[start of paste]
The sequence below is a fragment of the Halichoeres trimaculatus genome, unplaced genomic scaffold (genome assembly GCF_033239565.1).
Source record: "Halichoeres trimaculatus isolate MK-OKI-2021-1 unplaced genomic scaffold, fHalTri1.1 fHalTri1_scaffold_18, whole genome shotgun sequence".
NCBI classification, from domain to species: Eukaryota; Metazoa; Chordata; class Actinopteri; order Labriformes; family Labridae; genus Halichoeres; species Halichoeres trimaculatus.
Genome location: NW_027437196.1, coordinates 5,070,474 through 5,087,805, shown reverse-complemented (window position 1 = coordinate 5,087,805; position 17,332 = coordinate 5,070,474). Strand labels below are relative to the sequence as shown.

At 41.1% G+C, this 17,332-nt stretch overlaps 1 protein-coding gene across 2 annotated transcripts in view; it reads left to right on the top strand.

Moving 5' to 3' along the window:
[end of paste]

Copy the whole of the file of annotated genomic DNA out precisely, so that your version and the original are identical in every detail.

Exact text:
The sequence below is a fragment of the Halichoeres trimaculatus genome, unplaced genomic scaffold (genome assembly GCF_033239565.1).
Source record: "Halichoeres trimaculatus isolate MK-OKI-2021-1 unplaced genomic scaffold, fHalTri1.1 fHalTri1_scaffold_18, whole genome shotgun sequence".
NCBI classification, from domain to species: Eukaryota; Metazoa; Chordata; class Actinopteri; order Labriformes; family Labridae; genus Halichoeres; species Halichoeres trimaculatus.
Genome location: NW_027437196.1, coordinates 5,070,474 through 5,087,805, shown reverse-complemented (window position 1 = coordinate 5,087,805; position 17,332 = coordinate 5,070,474). Strand labels below are relative to the sequence as shown.

At 41.1% G+C, this 17,332-nt stretch overlaps 1 protein-coding gene across 2 annotated transcripts in view; it reads left to right on the top strand.

Moving 5' to 3' along the window: